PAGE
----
She was the middle of three daughters and her mother died when she was young. And her father, who was a traveling salesman, remarried to a woman that was not a particularly good stepmother. As a matter of fact, she was quite unkind to all three of the daughters. That appears in a lot of Powell's work, particularly the Ohio novels. She came to Lake Erie College because her other choice was Oberlin College and her family had settled there and she decided she wanted to go somewhere that was not Oberlin. So at the time it was Lake Erie College Seminary for women. And she arrived here in 1914 and changed the place while she was here for her four years of study.

Laura Maylene Walter (03:02):
Yes, and we'll definitely talk about that. The stepmother...one of the most ghastly anecdotes I think, which my information about John Powell's life will mostly be thanks to Tim Page's biography, DAWN POWELL: A BIOGRAPHY which you had recommended to me and it's really excellent. So I recommend that to listeners. But the stepmother, just one story to highlight perhaps what might have been going on with her and her cruelty and her strangeness. She had an infant who died at five days old and the baby was buried, and I believe she decided she wasn't happy with what her child had been wearing. And so she had the body exhumed and she redressed the body in the dress of Dawn's younger sister's favorite doll, like her only doll.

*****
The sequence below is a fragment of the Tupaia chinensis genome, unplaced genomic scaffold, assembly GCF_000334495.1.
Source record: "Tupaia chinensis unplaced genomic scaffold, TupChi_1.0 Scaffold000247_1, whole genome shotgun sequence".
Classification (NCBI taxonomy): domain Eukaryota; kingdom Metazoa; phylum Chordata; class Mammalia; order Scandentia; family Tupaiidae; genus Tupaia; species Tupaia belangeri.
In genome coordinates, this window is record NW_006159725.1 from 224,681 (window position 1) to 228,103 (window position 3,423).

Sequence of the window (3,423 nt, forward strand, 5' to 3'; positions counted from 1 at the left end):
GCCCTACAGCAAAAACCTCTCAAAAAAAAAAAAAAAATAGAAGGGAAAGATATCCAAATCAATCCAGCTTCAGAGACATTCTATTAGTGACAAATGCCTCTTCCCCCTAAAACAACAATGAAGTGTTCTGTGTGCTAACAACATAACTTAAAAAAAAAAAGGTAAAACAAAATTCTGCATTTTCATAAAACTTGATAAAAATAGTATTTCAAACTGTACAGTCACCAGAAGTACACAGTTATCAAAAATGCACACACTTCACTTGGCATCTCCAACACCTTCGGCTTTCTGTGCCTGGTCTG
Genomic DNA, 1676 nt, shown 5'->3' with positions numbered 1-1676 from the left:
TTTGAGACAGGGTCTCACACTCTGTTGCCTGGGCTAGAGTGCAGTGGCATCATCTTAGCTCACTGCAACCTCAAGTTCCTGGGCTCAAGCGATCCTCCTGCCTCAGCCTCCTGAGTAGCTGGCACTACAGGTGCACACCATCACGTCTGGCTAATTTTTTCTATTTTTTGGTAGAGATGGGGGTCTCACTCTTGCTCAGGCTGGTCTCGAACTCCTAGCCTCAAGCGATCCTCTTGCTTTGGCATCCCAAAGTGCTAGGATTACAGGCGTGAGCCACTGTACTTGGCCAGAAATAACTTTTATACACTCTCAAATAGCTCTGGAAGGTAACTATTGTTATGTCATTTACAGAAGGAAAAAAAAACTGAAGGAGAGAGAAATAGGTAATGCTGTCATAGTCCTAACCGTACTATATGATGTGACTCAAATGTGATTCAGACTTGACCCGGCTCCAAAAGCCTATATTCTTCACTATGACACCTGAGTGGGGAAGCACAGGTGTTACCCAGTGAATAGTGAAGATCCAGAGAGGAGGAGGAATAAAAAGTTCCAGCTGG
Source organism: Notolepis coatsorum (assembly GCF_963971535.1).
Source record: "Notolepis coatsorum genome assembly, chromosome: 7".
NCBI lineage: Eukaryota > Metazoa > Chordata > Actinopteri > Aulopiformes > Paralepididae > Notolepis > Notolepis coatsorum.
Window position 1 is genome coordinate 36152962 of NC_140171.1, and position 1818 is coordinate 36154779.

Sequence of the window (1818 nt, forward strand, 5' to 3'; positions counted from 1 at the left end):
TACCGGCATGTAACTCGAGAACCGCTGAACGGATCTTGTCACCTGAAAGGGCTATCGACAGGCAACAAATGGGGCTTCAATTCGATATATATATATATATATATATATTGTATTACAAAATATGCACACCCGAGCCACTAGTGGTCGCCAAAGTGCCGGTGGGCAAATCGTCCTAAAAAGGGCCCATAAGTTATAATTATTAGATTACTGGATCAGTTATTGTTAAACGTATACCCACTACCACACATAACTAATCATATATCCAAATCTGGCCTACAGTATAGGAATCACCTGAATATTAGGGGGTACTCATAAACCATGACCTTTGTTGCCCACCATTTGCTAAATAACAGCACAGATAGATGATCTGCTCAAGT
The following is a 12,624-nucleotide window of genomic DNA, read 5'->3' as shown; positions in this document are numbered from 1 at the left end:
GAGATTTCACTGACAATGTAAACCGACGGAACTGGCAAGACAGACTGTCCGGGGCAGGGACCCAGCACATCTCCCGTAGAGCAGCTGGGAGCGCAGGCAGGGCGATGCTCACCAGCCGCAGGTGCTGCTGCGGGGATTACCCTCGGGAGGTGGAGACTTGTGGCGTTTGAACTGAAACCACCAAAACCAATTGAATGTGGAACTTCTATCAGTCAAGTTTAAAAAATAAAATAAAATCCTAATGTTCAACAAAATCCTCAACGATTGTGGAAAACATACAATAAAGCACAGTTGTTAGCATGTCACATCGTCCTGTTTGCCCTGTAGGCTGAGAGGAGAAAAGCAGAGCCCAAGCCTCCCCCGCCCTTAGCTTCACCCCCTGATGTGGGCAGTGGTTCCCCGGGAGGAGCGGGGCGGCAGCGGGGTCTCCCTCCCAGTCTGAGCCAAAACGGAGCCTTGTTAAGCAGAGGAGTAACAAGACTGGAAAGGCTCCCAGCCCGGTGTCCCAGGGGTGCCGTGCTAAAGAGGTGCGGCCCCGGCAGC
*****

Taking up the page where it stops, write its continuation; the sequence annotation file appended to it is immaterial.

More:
Laura Maylene Walter (03:51):
I mean, that is just, it's so wild and awful. But yes, it sounds that Dawn Powell's early life was in part haunted by this woman, which is why she did not end up at Oberlin and Lake Erie can claim her. So.

Dr. Jennifer Swartz-Levine (04:05):